FAQs for new recruits

How will training for new recruits be different to the current system?

The majority of areas that serving officers were taught when they joined will remain the same but will be updated.

The main differences between current training and what will come in future is a reflection of the changes we have seen in the past 12 years. The new curriculum will include digital policing, wellbeing and vulnerability.

Every aspect of the new training has been created by the College of Policing working with forces and serving police officers.

For new recruits doing an apprenticeship, how much time will be spent doing the job?

A common misconception is that a degree just means sitting in lectures but for the majority of time the new apprentice recruits will be in force on frontline duties in the same way probationers work now.

A criticism that officers have made of police training is that it does not contain sufficient face-to-face training. Taking that on board, there will be face-to-face training for new recruits that may include attending a higher education establishment some of the time.

The minimum amount of time spent off the job training will be 20 per cent but each force will work with the higher education establishment to agree an exact figure. Off the job could include work-related projects, which could help tackle local crime or anti-social behaviour problems.

What will potential new recruits be assessed on?

New recruits will largely be assessed on their practical work, similar to the current system.

Before new recruits can apply to join one of the new entry programmes, they will be required to attend the same assessment centre which current recruits go through to test for initial abilities including common sense approaches, reading and writing skills.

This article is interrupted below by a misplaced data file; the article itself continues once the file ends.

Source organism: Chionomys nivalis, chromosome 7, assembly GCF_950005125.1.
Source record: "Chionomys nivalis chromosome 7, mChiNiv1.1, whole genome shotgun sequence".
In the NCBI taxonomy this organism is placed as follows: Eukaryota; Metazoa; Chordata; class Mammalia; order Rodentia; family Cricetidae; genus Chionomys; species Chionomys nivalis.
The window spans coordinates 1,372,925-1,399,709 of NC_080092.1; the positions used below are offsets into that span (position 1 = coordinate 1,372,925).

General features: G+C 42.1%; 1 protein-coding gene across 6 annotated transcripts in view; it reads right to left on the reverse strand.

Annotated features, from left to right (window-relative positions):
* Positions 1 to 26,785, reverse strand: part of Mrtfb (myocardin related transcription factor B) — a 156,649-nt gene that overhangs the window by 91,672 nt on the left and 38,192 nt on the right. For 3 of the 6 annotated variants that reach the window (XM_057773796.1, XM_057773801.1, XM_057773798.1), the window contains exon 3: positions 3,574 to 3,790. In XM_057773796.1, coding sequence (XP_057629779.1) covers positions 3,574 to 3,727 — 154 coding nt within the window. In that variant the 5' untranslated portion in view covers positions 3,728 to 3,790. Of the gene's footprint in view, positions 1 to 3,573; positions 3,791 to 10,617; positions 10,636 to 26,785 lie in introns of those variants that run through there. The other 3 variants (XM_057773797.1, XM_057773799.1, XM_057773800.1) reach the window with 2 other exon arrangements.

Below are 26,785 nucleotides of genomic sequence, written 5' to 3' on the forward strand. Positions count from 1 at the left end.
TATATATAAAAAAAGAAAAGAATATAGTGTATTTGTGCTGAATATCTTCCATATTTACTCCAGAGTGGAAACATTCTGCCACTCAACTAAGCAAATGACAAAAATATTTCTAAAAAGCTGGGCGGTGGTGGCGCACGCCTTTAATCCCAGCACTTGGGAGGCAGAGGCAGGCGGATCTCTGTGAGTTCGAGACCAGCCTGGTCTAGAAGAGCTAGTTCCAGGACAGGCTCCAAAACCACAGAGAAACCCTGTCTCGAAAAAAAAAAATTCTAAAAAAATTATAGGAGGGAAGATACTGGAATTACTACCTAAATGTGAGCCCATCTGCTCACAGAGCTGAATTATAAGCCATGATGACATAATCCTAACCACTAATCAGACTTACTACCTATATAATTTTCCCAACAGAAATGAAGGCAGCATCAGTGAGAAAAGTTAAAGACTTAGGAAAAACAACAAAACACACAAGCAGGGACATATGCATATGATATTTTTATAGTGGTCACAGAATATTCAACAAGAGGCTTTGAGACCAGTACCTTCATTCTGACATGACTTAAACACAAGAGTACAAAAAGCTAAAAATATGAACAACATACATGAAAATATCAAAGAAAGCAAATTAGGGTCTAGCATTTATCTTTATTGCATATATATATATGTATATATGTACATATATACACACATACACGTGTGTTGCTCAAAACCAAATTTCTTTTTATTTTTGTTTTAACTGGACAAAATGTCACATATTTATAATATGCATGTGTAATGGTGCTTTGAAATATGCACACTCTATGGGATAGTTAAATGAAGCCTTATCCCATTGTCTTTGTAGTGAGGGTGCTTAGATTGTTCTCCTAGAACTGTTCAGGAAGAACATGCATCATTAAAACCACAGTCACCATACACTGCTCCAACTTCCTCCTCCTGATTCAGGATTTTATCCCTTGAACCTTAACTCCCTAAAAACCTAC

How inclusive are these entry routes?

The College of Policing has noted that the introduction of this kind of system could increase the diversity of those joining. Participation in higher education is rising amongst ethnic minority applicants, faster than their 'share' of the population, and students from disadvantaged backgrounds have increased their participation in higher education at a faster rate than those from more privileged backgrounds. Market testing carried out by some forces has also shown encouraging signs. Forces have started to adopt these new entry routes.

Applicants from black, Asian and minority ethnic (BAME) backgrounds who applied for the police apprenticeship in Derbyshire and Nottinghamshire made up 15 and 22 per cent of applicants. It is hoped this will increase BAME representation in the service which is currently at six per cent.


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